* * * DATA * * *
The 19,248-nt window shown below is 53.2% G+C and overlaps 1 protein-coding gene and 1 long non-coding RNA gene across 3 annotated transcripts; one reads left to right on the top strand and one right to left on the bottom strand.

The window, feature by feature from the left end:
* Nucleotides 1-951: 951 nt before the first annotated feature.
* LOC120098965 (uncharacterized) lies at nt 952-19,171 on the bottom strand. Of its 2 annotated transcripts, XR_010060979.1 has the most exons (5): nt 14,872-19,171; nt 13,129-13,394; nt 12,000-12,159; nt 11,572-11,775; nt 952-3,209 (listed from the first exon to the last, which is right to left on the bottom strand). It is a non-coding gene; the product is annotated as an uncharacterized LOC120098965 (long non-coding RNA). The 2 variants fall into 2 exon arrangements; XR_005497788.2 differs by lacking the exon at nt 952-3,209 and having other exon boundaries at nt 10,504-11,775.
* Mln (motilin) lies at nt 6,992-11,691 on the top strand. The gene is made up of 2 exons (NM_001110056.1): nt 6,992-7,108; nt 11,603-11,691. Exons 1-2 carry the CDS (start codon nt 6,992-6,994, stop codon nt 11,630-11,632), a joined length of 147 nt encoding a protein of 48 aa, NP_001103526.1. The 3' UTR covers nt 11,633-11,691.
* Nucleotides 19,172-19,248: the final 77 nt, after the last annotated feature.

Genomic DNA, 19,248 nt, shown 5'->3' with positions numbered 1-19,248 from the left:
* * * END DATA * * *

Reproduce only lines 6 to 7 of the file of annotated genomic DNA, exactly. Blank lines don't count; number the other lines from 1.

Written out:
* Nucleotides 19,172-19,248: the final 77 nt, after the last annotated feature.

Genomic DNA, 19,248 nt, shown 5'->3' with positions numbered 1-19,248 from the left: